OurSay is an analytical platform looking to facilitate transparency between government and communities

- February 20, 2017 3 MIN READ

Between manipulated voting numbers, shady Russian intervention and rumours of bribery, last year’s US Presidential election highlighted the fundamental need for transparency within a democracy.

Regardless of where someone stands when discussing the new President, one can surely agree that the entire election process has triggered the global public to rethink the importance of honesty and communication within not only governments, but large corporates and organisations too.

OurSay is a Melbourne-based startup working to facilitate transparency and communication between organisations and civilians using an online platform.

Acting as a middleman, the startup allows clients to form discussion forums and targeted surveys which are then shared with a selected audience.

Using a management dashboard, a client is then able to visualise the numerical and written data received to help inform their decisions.

Describing it as a “self-serve” platform for democracy and public engagement, OurSay cofounders Eyal Halamish and Matt Gordon said, “The platform is supported by a team of activists, ex-public servants and technologists to help customers become more transparent, faithful and comprehensive in the way they engage communities.”

The business emerged in 2010 after the founders tested the concept of an unbiased discussion and analytical platform with media at local, state and federal levels, as well as an unnamed Prime Minister.

As to where the idea for OurSay came from, Gordon andHalamish attributed it to a decline in government trust over the last ten years.

“According to the Edelman Trust Barometer, a global, annual piece of research looking into trust across a number of sectors each year, trust in public institutions is at an all time low. In particular, people feel governments have stopped listening and valuing community feedback,” said Halamish.

Halamish added that it’s often difficult for governments to hear from people beyond the “usual suspects”, while the public often prefers to engage with governments using an independent moderator.

“This is apparent in both offline and online contexts. Having an independent moderator like OurSay builds civilian trust in the public engagement process,” he said.

Through the platform, users are able to create a forum discussion post in addition to surveys which are based on a particular topic they want to gain insight on.

The founders said that although governments are a focus, OurSay also sources customers from banking, finance, education, health and non-government organisations.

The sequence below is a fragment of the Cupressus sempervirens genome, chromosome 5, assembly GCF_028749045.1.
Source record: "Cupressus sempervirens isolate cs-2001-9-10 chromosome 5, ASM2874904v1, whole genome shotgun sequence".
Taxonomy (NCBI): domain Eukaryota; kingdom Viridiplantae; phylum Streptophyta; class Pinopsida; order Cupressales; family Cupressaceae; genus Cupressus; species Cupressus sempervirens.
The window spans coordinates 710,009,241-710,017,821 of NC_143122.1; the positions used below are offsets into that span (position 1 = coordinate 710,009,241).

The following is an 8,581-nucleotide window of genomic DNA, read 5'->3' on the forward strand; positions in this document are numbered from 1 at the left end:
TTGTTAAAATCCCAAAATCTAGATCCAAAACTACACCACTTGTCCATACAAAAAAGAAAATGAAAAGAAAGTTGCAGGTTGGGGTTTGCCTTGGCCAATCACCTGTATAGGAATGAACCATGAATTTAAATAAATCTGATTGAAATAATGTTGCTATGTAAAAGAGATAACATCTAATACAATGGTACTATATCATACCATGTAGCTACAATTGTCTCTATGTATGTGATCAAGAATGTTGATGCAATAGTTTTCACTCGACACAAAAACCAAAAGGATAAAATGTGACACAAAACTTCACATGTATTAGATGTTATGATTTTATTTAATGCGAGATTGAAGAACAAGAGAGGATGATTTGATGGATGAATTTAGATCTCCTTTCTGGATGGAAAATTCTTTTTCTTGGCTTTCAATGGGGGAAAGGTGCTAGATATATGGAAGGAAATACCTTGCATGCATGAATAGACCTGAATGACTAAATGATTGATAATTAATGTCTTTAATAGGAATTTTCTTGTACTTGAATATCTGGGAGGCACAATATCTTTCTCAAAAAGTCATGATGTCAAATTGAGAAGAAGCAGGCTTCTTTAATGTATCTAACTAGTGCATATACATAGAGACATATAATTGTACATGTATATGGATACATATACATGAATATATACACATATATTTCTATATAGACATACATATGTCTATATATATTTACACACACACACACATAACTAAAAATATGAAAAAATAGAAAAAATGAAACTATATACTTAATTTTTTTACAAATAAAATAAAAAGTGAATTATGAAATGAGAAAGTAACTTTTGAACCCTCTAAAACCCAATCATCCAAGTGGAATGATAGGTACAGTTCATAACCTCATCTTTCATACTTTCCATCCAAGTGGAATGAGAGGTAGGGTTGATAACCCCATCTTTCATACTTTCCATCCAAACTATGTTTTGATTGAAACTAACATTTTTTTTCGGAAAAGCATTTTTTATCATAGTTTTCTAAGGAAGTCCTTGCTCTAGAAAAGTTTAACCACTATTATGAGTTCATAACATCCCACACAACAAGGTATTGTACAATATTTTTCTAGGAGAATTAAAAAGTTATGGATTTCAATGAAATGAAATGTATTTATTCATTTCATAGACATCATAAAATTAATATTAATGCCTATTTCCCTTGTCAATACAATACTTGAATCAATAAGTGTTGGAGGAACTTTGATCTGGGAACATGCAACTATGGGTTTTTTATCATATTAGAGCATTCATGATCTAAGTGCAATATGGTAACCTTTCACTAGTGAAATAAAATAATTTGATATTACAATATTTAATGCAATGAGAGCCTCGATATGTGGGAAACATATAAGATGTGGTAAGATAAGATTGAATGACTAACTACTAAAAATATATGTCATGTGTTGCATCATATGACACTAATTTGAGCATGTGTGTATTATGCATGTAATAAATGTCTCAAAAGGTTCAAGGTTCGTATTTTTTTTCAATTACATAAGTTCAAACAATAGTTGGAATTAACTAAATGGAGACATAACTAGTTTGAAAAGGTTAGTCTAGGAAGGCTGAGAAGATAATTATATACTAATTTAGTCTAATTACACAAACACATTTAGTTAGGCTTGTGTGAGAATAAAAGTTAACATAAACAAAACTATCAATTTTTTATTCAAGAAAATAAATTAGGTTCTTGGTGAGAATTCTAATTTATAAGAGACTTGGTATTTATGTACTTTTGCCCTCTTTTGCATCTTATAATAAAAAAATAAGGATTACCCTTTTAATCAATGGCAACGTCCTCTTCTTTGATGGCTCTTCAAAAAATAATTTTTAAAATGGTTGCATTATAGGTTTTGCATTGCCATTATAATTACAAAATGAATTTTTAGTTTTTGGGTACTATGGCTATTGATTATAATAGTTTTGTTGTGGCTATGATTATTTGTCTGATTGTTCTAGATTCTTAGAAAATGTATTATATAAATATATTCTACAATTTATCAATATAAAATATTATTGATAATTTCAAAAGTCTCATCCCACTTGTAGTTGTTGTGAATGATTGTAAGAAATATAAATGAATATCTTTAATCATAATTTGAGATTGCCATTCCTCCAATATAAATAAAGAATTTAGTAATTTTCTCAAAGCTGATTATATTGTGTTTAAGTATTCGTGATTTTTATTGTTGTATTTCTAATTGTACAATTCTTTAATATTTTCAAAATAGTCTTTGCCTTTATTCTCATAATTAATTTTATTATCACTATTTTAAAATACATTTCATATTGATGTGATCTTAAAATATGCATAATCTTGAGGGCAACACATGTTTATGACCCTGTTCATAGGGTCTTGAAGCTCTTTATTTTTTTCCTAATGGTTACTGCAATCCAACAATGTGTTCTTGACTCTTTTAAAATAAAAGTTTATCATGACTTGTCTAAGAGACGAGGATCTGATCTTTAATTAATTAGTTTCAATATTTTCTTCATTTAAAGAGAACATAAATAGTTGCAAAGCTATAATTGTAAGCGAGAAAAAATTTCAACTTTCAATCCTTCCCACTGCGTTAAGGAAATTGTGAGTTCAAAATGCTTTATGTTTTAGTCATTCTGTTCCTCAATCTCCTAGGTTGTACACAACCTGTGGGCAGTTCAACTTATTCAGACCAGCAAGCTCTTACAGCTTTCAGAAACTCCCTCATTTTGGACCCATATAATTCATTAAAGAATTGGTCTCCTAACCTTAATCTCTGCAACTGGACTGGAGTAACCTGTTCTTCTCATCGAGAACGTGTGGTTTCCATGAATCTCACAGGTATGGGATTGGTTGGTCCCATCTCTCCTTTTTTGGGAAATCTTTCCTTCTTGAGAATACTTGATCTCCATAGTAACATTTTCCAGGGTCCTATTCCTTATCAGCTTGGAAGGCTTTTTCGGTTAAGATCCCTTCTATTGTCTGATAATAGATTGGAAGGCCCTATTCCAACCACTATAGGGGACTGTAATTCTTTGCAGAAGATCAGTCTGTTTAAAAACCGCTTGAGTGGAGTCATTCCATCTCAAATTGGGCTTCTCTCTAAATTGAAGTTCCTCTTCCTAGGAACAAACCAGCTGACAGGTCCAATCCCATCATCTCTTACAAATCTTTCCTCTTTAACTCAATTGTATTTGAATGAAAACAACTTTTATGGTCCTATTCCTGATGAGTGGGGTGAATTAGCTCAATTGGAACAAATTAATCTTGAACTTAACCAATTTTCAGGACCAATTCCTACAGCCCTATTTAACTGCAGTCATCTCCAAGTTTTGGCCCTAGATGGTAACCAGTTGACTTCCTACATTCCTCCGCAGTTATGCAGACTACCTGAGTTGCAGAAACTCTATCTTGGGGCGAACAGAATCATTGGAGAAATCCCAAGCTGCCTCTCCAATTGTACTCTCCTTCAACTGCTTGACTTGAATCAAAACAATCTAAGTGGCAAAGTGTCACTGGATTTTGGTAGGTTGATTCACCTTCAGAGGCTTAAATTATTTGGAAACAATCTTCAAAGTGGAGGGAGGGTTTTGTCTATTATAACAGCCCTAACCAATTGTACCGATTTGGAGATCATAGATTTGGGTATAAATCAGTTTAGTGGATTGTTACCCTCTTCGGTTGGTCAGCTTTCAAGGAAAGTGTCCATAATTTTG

“Most of our customers are community engagement experts, communications staff or policy wonks in Local and State Government who need to consult with the public,” explained Halamish and Gordon.

With a substantial variety of industries on board, the cofounders added that customers are looking for insights on everything from strenuous planning decisions through to local potholes that need mending.

“Recently we helped the Victorian state government allocate $10M in drought-relief funding to communities in the North Western region,” said Halamish and Gordon.

“This project raised many local needs from extra support for school aged children to providing better mental health first aid for farmers.”

When a user creates a forum post, they’re able to get a link to share with the public using either email, social media or website embedment. When a discussion begins, OurSay moderates the forum to help ensure fairness, respect and “higher credibility” to the client.

When survey and forum responses are received, the platform churns the data and visualises it on an online dashboard.

Aside from the expected ‘total number’ data counters, OurSay presents a shelf of other useful information too, including the location of each respondent on a map interface.

Data is visualised on the platform in graphs, and can be exported to an Excel document to keep locally or stored on the cloud for future use.

The cofounders explained that with both numerical and written data, the organisation is able to gain a comprehensive insight of the audience or community they serve – clients can then use this insight to make informed and logical decisions that reflect the data.  

At the end of an engagement process, respondents are able to receive email updating them on how their contribution has been used by the client organisation.

“Members of the public wishing to make a contribution provide some basic demographics and an email address, so we can keep them in the loop with how their feedback has made a difference,” said Halamish and Gordon.

The business didn’t specify the exact cost of using the platform, explaining that OurSay is opting for a cheaper and lighter touch model that is trending in the software as a service market.

With a pre-seed round completed for the business last year from both institutional and angel investor contributions, Halamish said the startup is now looking to conduct a seed round in the near future.

Moving forward, the cofounders said the business will continue to build out its features so OurSay can capture the “imagination” of the market.

Image: Matt Gordon & Eyal Halamish. Source. Supplied.